Senator Hanna, who was in another box. It
was some minutes before the singers could
go on with tho opora.
It was bad enough for tho president of the
United States to give his sanction to a filibustering
expedition against a weak and helpless powor
with which wo were under solemn treaty agree
ment But have wo not tho right to insist that
tho presidont shall not make sport of so serioug
a situation, displaying before a thcatro audience
tho great pride ho evidently has in a very ques
tionable transaction for which transaction his
administration is responsible?
Bennett's Bequest to Colleges.
The multitude of letters received since the
publication of the Bennett will would indicate
that many do not understand tho nature of tho
bequests. The will provides that $10,000 shall bo
distributed by Mr. Bryan among i twenty-five in
stitutions of learning. Tho $400 given to each in
stitution is to bo invested by such institution,
and tho proceeds used for an annual prize for the
best essay on "Tho Science of Government" Tho
institution, of course, determines tho terms upon
which the prize will be awarded, as it docs in caso
of other prizes.
Another ten thousand dollars is to bo dis
tributed among colleges and institutions of learn
ing, and is to bo used for tneaid of poor and
deserving young men who aro endeavoring to ob-
.tain an education. A similar amount is to bo di
vided among colleges and institutions of learning
by Mrs. Bryan and Is to bo used to aid poor and
deserving young women to obtain an education.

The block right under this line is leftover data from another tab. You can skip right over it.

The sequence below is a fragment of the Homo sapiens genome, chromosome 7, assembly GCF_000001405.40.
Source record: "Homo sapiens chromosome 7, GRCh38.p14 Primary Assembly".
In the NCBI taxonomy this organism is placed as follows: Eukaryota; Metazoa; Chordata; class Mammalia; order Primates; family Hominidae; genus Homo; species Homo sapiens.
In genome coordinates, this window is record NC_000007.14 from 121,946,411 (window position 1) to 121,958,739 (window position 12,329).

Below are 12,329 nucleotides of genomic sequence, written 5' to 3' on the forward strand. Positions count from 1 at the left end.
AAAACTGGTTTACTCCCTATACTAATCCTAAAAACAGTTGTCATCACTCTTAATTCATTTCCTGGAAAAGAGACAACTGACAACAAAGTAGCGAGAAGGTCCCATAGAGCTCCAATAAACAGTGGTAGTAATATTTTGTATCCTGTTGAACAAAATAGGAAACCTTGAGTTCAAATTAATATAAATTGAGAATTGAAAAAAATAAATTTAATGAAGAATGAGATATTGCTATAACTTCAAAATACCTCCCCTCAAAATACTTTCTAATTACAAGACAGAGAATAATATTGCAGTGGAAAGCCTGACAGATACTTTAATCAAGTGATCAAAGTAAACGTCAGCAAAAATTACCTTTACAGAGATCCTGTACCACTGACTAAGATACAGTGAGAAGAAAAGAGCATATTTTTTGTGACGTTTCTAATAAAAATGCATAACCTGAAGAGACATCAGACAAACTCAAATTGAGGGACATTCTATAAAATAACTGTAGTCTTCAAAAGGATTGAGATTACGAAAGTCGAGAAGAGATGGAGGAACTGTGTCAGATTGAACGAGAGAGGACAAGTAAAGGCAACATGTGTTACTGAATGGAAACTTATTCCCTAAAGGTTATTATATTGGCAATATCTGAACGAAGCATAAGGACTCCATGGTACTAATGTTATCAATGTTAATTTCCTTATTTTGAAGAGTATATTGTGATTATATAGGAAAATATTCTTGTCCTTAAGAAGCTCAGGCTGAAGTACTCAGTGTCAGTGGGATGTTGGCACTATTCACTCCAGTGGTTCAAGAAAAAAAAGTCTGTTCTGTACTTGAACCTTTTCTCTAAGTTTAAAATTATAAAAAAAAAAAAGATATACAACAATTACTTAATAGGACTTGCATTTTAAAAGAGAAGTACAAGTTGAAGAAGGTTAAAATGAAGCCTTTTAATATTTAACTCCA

No attempt will be made by Mr. or Mrs. Bryan
"""to select the persons to be benefited. Their duty
is ended when they select tne institutions to which
the money will be given. A great many letters
have been received from students who desire aid,
who, not understanding tho nature of the bequest,
supposed that Mr. or Mrs. Bryan would attempt
to select tho individual students who were to bo
It will bo some months before tho estate is
settled up, and no attempt will bo made to select
colleges or make a distribution of the fund until
the estate is settled up and tho money turned
over to the trustees. The letters already received
have been answered, and this notice is given for
the information of those who may have been
misled by the newspaper reports that have ap
peared in regard to tho matter.
In tho city of St. Louis while a once highly
revered man lay stricken with disease and resting
also under the shadow of suspicion affecting his
personal integrity, one newspaper seemed to leave
no stone unturned to add to the afflictions of tho
distressed man. The St. Louis Republic contained
an editorial entitled "Right Journalism," and
doubtless the writer had the conduct of this par
ticular St. Louis newspaper in view. The Re
public's excellent article on "Right Journalism;'
concluded in this admirable way:
"The heart of a newspaper, which Is tho
heart of men, should be strong for duty, but
it should be equally strong against inhumani
ties. Its strength should combine a sane
sympathy; not a mere maudlin tenderness
which forgets the wronged to weep over tho
wrongdoer, but an element of uuman nature
consistent with rigid, inexorable justice a
touch of mercy that pities though it must
nunish-a humanity that will not unnecessar
ily wound a decency that will not hound tha
stricken to death a fair dealing that will give
oven the very devil his due."
That paragraph is good enough to be framed
and placed in a conspicuous position in the edi
torial rooms of every newspaper in the world.